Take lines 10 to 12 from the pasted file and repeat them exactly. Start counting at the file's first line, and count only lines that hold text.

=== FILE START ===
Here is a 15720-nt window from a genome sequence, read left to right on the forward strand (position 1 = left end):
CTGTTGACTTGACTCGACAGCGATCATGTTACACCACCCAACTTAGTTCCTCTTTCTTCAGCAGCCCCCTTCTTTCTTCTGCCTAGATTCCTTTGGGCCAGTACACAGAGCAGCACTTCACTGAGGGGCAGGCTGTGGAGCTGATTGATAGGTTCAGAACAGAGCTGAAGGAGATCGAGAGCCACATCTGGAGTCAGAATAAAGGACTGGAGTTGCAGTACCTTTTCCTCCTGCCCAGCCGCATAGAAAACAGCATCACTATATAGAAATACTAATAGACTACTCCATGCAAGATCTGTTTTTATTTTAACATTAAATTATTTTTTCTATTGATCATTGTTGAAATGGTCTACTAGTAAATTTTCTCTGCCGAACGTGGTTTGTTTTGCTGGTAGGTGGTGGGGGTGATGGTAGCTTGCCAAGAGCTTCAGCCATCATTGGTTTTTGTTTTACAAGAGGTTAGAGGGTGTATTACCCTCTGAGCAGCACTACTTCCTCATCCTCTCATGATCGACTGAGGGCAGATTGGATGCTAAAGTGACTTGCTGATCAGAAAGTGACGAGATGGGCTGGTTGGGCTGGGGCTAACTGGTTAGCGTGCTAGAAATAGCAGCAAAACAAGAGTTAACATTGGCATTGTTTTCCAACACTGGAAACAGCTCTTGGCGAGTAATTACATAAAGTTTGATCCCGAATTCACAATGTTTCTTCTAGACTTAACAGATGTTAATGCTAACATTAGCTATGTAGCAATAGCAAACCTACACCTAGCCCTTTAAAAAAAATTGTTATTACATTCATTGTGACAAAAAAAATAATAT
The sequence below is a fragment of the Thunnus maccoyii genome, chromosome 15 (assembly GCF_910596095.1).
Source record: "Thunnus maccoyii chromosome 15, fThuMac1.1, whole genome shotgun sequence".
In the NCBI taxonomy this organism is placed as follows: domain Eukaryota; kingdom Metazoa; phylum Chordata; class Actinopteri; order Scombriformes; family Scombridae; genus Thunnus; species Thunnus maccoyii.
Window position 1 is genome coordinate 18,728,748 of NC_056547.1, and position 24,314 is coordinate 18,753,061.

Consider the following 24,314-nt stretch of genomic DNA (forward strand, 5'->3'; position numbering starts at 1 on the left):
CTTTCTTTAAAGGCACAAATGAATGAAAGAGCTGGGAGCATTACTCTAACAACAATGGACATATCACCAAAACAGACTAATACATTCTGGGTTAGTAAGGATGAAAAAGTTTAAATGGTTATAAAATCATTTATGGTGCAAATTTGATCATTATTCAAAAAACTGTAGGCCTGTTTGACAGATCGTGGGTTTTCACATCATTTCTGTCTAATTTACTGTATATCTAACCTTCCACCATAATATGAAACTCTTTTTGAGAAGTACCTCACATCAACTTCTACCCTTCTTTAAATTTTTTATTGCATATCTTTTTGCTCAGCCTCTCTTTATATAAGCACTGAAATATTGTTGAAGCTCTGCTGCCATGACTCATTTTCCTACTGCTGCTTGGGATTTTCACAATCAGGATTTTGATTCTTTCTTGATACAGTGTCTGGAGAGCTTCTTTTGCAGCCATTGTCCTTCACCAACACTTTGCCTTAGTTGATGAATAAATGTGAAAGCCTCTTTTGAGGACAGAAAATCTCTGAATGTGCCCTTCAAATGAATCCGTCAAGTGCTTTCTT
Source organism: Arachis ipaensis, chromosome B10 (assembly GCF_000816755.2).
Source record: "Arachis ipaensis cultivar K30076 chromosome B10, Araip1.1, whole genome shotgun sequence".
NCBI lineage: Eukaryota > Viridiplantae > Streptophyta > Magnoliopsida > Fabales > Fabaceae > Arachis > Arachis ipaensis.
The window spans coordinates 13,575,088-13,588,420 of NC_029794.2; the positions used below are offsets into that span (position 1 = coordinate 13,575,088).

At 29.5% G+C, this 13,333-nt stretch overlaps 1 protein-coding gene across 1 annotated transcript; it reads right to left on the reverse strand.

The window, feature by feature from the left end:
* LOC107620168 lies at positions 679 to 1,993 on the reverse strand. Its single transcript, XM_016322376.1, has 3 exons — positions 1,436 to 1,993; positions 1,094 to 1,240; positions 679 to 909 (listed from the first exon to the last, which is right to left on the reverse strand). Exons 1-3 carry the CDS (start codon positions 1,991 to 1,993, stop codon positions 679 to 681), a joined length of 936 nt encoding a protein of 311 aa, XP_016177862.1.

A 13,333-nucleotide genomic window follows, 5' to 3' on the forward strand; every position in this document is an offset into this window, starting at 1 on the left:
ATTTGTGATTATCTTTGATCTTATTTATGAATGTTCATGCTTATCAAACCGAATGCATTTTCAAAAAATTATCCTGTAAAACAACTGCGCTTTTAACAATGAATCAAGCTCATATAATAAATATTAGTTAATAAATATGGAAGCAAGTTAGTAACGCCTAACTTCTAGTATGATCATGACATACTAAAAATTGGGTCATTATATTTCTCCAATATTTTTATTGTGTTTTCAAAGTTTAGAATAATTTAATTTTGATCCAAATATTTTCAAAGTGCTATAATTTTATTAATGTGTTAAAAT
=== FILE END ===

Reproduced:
Source record: "Arachis ipaensis cultivar K30076 chromosome B10, Araip1.1, whole genome shotgun sequence".
NCBI lineage: Eukaryota > Viridiplantae > Streptophyta > Magnoliopsida > Fabales > Fabaceae > Arachis > Arachis ipaensis.
The window spans coordinates 13,575,088-13,588,420 of NC_029794.2; the positions used below are offsets into that span (position 1 = coordinate 13,575,088).